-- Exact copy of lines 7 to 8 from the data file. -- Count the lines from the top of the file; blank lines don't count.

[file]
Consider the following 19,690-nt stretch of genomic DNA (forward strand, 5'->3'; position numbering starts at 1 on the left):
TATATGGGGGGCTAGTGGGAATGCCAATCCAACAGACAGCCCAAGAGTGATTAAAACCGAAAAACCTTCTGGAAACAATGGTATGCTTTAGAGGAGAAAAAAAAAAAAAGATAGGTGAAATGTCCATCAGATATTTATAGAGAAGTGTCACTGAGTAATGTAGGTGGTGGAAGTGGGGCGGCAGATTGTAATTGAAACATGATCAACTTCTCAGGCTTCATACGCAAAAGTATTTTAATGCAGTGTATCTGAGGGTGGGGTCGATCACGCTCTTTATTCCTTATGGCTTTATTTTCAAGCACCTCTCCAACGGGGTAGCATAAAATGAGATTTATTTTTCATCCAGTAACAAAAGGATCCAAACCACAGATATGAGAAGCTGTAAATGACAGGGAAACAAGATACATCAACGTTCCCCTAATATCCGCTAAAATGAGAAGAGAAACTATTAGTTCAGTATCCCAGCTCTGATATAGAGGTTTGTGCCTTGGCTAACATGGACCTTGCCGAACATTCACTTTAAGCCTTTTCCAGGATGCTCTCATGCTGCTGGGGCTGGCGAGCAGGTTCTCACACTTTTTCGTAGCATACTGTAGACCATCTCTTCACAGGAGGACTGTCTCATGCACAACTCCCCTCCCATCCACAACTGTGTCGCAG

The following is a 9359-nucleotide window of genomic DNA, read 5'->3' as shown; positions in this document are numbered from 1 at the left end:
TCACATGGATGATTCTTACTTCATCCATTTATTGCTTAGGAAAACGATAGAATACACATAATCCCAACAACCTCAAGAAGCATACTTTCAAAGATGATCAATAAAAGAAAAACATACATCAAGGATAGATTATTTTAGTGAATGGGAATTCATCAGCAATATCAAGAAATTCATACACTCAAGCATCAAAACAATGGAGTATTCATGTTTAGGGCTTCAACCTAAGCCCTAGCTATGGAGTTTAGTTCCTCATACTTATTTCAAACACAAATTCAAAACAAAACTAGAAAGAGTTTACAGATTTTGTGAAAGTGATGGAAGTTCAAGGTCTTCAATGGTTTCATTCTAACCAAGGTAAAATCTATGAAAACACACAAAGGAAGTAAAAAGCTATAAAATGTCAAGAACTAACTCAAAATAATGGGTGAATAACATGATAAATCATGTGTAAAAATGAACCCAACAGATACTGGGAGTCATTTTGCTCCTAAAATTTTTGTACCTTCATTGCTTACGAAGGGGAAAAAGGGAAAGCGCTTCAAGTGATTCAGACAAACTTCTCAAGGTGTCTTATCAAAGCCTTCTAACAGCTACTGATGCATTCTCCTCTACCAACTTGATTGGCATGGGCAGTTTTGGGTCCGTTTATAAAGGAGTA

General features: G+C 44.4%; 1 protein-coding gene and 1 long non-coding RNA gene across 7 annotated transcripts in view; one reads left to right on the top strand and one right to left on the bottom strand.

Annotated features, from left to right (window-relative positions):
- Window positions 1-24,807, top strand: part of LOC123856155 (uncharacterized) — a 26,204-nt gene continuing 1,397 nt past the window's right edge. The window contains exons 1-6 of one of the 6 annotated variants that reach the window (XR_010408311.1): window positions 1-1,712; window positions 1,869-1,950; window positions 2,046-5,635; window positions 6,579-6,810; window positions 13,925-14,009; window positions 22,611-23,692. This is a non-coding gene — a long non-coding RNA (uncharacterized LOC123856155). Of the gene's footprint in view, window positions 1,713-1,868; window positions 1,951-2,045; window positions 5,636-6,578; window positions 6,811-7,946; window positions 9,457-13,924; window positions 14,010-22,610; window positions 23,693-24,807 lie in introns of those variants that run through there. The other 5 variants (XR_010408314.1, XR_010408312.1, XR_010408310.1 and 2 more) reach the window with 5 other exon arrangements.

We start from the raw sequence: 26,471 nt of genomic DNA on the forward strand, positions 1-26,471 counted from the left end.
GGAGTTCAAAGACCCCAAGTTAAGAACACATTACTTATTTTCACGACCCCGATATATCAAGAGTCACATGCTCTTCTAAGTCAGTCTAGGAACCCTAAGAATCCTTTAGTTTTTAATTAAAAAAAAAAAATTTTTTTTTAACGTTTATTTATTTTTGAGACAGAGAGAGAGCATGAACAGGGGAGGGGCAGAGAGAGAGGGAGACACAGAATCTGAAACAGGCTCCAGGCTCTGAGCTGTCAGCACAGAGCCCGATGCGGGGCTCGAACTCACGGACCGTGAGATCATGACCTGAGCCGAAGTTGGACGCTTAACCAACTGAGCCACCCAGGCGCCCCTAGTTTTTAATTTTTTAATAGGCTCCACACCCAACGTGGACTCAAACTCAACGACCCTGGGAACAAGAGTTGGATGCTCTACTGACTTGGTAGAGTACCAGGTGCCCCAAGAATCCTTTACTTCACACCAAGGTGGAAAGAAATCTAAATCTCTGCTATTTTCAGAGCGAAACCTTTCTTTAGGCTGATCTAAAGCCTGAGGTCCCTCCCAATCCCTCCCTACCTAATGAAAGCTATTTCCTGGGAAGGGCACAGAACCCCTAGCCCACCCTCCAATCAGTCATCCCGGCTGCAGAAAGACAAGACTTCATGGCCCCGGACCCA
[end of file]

- Window positions 1-24,807, top strand: part of LOC123856155 (uncharacterized) — a 26,204-nt gene continuing 1,397 nt past the window's right edge. The window contains exons 1-6 of one of the 6 annotated variants that reach the window (XR_010408311.1): window positions 1-1,712; window positions 1,869-1,950; window positions 2,046-5,635; window positions 6,579-6,810; window positions 13,925-14,009; window positions 22,611-23,692. This is a non-coding gene — a long non-coding RNA (uncharacterized LOC123856155). Of the gene's footprint in view, window positions 1,713-1,868; window positions 1,951-2,045; window positions 5,636-6,578; window positions 6,811-7,946; window positions 9,457-13,924; window positions 14,010-22,610; window positions 23,693-24,807 lie in introns of those variants that run through there. The other 5 variants (XR_010408314.1, XR_010408312.1, XR_010408310.1 and 2 more) reach the window with 5 other exon arrangements.

We start from the raw sequence: 26,471 nt of genomic DNA on the forward strand, positions 1-26,471 counted from the left end.